If $120 billion was embezzled by a relative handful of top officials, then ten times that amount has been skimmed in the course of normal business by lesser officials who have literally done nothing wrong within the current system.

So skimming $500,000 and transferring it to an account overseas by one means or another is "normal" and indeed expected. Having an overseas account and house and a green card or equivalent escape from China is an important "marker" of status in China. In other words, only the poor have no way out of China when the inevitable happens and the next revolution overthrows the current Status Quo.

If nobody considers this a risk, then why do the Elites all have overseas accounts and resident status outside China? We might rephrase this question several ways: what are they afraid of? If they trusted the current Status Quo to be permanent, then why make sure their families have green cards and homes in Canada, Australia, Thailand, etc.? What does this reality say about China and its leadership's expectations?

Another revolution in China is impossible, you say? Please step this way into the time machine and return to 1979. The year is usually remembered for the Iranian Revolution, and many commentators are comparing the current "Arab Spring" revolts to the systemic changes unleashed in 1979.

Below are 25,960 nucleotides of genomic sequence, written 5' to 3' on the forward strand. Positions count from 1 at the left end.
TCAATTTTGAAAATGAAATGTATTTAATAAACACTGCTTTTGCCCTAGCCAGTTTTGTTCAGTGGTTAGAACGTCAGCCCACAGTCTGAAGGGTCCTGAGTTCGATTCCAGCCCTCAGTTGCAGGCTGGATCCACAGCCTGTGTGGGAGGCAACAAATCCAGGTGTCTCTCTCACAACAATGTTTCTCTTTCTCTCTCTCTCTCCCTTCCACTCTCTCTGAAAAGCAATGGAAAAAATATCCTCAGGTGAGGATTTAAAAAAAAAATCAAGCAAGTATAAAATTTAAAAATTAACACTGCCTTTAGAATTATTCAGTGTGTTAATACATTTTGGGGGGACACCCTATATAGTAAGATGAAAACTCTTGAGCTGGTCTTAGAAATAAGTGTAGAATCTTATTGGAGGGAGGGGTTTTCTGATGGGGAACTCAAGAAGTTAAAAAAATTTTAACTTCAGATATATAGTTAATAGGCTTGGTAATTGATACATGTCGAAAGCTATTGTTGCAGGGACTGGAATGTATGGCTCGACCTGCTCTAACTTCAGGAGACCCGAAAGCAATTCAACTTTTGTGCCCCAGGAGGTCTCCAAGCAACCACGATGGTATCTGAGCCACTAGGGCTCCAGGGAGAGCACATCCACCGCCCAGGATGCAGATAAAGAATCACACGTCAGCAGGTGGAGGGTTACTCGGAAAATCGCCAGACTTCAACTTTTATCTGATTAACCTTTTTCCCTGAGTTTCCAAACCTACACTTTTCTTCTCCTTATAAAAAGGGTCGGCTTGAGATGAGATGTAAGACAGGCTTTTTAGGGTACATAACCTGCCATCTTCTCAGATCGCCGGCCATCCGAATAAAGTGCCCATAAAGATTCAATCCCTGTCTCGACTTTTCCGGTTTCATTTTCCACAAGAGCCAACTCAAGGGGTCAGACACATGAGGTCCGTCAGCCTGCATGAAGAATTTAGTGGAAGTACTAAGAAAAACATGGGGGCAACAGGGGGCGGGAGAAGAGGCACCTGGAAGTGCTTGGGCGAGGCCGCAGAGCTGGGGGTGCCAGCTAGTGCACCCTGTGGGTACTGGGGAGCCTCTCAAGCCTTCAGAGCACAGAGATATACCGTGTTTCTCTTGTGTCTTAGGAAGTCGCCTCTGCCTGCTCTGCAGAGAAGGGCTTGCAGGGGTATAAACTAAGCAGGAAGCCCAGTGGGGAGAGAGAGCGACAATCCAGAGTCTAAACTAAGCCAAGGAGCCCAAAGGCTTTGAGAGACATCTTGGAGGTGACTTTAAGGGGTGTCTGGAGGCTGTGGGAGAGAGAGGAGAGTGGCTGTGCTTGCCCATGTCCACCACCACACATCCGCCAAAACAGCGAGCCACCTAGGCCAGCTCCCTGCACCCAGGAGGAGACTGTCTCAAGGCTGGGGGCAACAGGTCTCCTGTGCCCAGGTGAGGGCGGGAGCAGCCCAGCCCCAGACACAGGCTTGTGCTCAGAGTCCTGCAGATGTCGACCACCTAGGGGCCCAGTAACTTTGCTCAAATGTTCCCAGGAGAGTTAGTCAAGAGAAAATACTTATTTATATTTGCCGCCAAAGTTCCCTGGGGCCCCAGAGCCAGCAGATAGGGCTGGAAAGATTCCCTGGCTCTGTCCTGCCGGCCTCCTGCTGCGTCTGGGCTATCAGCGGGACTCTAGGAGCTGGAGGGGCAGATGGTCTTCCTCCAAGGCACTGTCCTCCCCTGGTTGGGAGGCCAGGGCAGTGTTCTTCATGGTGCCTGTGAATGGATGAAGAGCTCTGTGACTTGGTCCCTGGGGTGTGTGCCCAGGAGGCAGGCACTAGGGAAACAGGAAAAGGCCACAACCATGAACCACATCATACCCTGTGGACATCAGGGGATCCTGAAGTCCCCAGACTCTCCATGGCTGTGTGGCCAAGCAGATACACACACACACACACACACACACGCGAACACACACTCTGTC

More interesting is the case of the Soviet Union in 1979, which appeared to all eyes as a permanent, stable political entity. The U.S.S.R. invaded Afghanistan on December 24, 1979, but that only seems noteworthy looking back from the present. At the time, there was still concern in the West that the U.S.S.R. would launch a blitzkrieg attack to conquer Western Europe.

While this might seem like a ludicrous worry now, in 1979 it was considered a very real danger, as described in the bestseller of that year, The Third World War, August 1985.

As I have recently noted here, the stability of a sand pile appears permanent until a random grain of sand sets off a cascade of collapse. Systemic instability is revealed at some unpredictable point, and what appeared permanent and unchangeable collapses in a heap.